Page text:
Neptune’s Taphouse project delayed

By: 
Johnathan Hettinger -
Monday, June 11, 2018

Enterprise photos by Johnathan Hettinger

Construction workers move a beam down Clark Street into the new Neptune’s Taphouse and Eatery building on Thursday.

Neptune’s owner Lauren Silano holds a horseshoe that was being used to support wall beams in the new taphouse.

Neptune’s owners Lauren Silano and Jon Berens watch construction in front of the future Neptune’s Taphouse and Eatery on Main Street in downtown Livingston.

Neptune’s Taphouse and Eatery on Main Street in downtown Livingston likely won’t open until November or December.

The building, at the corner of Main and Clark streets, was in much worse shape than anticipated, said Neptune’s co-owner Lauren Silano. Construction delays, including seven weeks of asbestos removal and waiting on materials, have slowed the project, which was originally supposed to open this summer.

But work is cranking up again, as construction workers installed new beams to help support the roof.

The new location will be home to a restaurant and bar, with space for events, while the current Neptune’s location will still be used to brew beer. The separate locations will allow Neptune’s to stay open later and not limit consumption to 48 ounces, as the taphouse will have a liquor license.

Structural problems, including one end of the building being eight inches lower than the other side, required construction workers to tear down the south wall. Beams on that wall were placed on top of old horseshoes for support.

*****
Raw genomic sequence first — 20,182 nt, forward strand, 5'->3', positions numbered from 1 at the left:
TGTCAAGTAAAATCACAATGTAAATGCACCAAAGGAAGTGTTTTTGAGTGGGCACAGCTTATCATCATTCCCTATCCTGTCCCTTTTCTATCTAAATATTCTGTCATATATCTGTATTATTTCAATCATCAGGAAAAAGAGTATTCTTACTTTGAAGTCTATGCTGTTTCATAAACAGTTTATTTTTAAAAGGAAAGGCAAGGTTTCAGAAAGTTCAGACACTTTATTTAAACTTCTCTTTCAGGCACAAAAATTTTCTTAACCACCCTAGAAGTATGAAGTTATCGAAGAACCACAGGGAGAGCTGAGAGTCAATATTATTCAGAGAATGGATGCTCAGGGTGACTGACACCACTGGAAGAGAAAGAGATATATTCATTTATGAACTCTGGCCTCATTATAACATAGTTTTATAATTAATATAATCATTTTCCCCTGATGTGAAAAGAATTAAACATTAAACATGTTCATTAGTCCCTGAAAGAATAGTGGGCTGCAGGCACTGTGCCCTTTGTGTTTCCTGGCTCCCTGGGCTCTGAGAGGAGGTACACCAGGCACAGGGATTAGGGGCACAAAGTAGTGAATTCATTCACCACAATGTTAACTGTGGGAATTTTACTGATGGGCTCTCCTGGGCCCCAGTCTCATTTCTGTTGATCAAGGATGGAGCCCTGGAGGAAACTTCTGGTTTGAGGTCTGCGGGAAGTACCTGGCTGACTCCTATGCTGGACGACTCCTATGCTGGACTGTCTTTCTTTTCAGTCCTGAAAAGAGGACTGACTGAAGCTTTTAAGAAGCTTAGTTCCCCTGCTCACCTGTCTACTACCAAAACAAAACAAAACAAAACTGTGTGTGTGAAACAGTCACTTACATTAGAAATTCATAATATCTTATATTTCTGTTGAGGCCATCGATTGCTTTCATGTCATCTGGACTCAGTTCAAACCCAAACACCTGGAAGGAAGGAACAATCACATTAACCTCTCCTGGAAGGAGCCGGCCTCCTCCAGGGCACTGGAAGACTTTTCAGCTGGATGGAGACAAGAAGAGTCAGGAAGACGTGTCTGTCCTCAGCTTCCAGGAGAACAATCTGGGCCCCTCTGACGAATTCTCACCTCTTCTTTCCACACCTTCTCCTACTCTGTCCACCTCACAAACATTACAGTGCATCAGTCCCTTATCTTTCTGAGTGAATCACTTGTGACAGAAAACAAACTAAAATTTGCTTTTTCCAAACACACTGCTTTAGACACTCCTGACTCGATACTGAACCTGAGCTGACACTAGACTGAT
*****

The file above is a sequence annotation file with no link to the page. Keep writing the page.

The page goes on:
When asked if it would have been easier to tear it down, Silano pointed out that the asbestos removal would still have had to be done, and said the building’s roof is connected with the building next to it.

Silano said she is excited that they are still able to have the old tresses across the ceiling, though they will no longer be used for support. They also have most of the original floor tiling, Silano said.

Though the project is delayed, Silano said learning about the process will help if Neptune’s expands in the future, which they have in mind — especially outside of Montana because of strict liquor laws.

“The silver lining is I learned a lot,” Silano said. “To have this be the first project, I don’t think I’ll ever run into anything more difficult than this building.”